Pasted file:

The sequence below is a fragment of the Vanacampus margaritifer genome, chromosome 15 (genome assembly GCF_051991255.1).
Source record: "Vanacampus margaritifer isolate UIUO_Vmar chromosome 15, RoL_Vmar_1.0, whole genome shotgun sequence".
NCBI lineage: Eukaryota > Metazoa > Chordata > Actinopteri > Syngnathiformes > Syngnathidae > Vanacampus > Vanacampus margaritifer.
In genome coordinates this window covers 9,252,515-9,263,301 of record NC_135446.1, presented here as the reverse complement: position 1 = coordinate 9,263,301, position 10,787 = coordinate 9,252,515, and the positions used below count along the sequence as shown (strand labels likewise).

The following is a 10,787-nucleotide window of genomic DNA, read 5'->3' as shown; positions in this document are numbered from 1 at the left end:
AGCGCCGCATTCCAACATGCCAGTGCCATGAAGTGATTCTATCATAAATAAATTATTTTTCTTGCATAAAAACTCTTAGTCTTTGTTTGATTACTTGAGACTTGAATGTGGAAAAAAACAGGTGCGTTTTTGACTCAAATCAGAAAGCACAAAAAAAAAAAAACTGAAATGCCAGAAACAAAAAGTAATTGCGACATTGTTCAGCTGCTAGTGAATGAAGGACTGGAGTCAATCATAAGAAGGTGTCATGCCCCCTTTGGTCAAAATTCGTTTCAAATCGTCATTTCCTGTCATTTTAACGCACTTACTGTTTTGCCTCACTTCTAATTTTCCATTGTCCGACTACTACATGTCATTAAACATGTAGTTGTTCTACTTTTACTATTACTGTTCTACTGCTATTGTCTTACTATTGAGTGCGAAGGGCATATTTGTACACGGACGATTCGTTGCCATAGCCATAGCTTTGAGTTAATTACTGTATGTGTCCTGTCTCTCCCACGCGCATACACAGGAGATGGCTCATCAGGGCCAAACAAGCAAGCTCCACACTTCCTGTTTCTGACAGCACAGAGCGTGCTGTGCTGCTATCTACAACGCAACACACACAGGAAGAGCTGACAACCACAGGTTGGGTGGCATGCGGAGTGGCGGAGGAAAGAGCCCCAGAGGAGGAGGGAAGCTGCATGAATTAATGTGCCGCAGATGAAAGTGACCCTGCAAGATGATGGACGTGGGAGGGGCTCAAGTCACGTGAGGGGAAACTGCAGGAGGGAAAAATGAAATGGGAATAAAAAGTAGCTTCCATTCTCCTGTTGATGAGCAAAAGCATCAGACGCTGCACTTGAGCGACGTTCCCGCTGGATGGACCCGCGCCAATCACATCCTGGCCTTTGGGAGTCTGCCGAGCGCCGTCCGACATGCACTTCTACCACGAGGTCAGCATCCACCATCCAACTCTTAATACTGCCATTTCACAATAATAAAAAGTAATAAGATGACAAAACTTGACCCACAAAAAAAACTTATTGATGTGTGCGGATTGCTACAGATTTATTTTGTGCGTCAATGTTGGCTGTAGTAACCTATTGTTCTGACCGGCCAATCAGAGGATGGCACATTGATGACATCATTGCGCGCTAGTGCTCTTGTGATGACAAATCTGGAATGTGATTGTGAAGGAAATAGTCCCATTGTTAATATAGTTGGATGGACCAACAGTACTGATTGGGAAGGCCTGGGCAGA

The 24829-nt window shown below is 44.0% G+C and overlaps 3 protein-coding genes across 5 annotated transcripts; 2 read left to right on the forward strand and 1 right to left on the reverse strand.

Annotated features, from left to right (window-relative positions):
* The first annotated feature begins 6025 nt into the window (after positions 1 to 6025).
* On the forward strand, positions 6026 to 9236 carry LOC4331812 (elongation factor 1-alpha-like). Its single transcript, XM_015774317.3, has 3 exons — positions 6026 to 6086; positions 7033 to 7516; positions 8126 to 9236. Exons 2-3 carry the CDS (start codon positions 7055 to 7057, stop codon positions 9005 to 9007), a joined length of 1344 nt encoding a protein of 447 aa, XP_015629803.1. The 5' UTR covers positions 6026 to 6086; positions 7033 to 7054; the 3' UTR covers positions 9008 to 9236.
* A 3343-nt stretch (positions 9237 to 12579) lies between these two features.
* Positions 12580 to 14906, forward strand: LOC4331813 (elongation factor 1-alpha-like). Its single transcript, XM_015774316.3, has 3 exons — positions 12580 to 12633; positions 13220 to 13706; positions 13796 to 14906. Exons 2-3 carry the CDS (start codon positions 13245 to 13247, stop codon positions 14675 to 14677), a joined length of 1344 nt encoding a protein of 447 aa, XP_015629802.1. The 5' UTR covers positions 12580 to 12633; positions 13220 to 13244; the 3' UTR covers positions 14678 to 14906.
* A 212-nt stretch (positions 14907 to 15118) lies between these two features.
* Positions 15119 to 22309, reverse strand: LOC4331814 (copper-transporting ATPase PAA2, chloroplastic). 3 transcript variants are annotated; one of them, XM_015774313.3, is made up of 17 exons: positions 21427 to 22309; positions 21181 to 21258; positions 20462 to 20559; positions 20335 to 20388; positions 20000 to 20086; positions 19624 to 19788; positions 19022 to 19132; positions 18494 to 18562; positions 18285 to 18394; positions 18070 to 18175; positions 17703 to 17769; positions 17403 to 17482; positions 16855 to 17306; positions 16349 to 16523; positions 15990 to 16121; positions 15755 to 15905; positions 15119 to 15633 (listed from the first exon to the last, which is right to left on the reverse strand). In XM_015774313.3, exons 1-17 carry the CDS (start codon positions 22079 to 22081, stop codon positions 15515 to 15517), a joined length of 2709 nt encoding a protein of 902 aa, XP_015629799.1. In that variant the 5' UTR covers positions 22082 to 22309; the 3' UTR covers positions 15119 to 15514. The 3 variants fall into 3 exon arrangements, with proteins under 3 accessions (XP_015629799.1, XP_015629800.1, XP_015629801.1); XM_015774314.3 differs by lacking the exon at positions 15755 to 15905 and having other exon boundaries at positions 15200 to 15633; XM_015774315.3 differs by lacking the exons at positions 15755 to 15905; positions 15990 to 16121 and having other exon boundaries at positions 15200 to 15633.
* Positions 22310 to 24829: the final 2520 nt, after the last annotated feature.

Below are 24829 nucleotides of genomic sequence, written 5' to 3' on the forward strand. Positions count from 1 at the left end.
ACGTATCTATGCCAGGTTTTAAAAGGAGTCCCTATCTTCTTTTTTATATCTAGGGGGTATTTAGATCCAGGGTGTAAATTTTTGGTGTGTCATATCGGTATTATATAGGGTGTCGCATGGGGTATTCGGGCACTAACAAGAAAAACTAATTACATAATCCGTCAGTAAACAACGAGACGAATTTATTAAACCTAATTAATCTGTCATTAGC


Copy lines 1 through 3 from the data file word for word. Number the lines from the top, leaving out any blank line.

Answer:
The sequence below is a fragment of the Vanacampus margaritifer genome, chromosome 15 (genome assembly GCF_051991255.1).
Source record: "Vanacampus margaritifer isolate UIUO_Vmar chromosome 15, RoL_Vmar_1.0, whole genome shotgun sequence".
NCBI lineage: Eukaryota > Metazoa > Chordata > Actinopteri > Syngnathiformes > Syngnathidae > Vanacampus > Vanacampus margaritifer.